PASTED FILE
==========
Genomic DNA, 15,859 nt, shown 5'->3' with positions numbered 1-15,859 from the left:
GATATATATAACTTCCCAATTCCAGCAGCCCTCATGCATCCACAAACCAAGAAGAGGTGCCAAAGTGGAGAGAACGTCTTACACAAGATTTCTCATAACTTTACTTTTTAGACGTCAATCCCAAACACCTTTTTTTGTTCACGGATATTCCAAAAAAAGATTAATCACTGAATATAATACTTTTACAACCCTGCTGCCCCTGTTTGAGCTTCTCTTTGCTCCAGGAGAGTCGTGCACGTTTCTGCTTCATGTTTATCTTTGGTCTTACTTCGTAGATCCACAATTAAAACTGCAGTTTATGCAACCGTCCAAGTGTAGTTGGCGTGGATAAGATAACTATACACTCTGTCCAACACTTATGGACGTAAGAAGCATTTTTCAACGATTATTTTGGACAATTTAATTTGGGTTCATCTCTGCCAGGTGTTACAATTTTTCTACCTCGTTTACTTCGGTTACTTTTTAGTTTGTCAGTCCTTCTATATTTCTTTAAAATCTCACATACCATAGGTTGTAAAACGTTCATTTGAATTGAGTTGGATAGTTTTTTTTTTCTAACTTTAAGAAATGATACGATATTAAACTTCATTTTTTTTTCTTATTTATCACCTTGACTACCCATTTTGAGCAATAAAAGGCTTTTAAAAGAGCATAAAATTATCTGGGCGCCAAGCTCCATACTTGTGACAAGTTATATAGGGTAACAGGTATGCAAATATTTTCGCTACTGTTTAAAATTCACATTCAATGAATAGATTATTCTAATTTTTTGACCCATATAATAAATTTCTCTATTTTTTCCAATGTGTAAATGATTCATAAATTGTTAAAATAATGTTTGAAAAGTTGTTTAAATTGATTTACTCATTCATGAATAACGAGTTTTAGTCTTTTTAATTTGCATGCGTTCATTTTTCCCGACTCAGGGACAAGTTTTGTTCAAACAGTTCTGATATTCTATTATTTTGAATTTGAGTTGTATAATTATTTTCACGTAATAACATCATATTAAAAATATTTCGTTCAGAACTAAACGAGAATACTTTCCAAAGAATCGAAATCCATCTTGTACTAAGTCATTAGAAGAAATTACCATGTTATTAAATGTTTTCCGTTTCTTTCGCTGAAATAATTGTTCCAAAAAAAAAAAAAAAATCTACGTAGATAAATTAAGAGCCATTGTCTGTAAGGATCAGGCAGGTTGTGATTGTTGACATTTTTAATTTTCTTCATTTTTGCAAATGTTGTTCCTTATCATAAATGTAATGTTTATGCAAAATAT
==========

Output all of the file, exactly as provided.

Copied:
Genomic DNA, 15,859 nt, shown 5'->3' with positions numbered 1-15,859 from the left:
GATATATATAACTTCCCAATTCCAGCAGCCCTCATGCATCCACAAACCAAGAAGAGGTGCCAAAGTGGAGAGAACGTCTTACACAAGATTTCTCATAACTTTACTTTTTAGACGTCAATCCCAAACACCTTTTTTTGTTCACGGATATTCCAAAAAAAGATTAATCACTGAATATAATACTTTTACAACCCTGCTGCCCCTGTTTGAGCTTCTCTTTGCTCCAGGAGAGTCGTGCACGTTTCTGCTTCATGTTTATCTTTGGTCTTACTTCGTAGATCCACAATTAAAACTGCAGTTTATGCAACCGTCCAAGTGTAGTTGGCGTGGATAAGATAACTATACACTCTGTCCAACACTTATGGACGTAAGAAGCATTTTTCAACGATTATTTTGGACAATTTAATTTGGGTTCATCTCTGCCAGGTGTTACAATTTTTCTACCTCGTTTACTTCGGTTACTTTTTAGTTTGTCAGTCCTTCTATATTTCTTTAAAATCTCACATACCATAGGTTGTAAAACGTTCATTTGAATTGAGTTGGATAGTTTTTTTTTTCTAACTTTAAGAAATGATACGATATTAAACTTCATTTTTTTTTCTTATTTATCACCTTGACTACCCATTTTGAGCAATAAAAGGCTTTTAAAAGAGCATAAAATTATCTGGGCGCCAAGCTCCATACTTGTGACAAGTTATATAGGGTAACAGGTATGCAAATATTTTCGCTACTGTTTAAAATTCACATTCAATGAATAGATTATTCTAATTTTTTGACCCATATAATAAATTTCTCTATTTTTTCCAATGTGTAAATGATTCATAAATTGTTAAAATAATGTTTGAAAAGTTGTTTAAATTGATTTACTCATTCATGAATAACGAGTTTTAGTCTTTTTAATTTGCATGCGTTCATTTTTCCCGACTCAGGGACAAGTTTTGTTCAAACAGTTCTGATATTCTATTATTTTGAATTTGAGTTGTATAATTATTTTCACGTAATAACATCATATTAAAAATATTTCGTTCAGAACTAAACGAGAATACTTTCCAAAGAATCGAAATCCATCTTGTACTAAGTCATTAGAAGAAATTACCATGTTATTAAATGTTTTCCGTTTCTTTCGCTGAAATAATTGTTCCAAAAAAAAAAAAAAAATCTACGTAGATAAATTAAGAGCCATTGTCTGTAAGGATCAGGCAGGTTGTGATTGTTGACATTTTTAATTTTCTTCATTTTTGCAAATGTTGTTCCTTATCATAAATGTAATGTTTATGCAAAATAT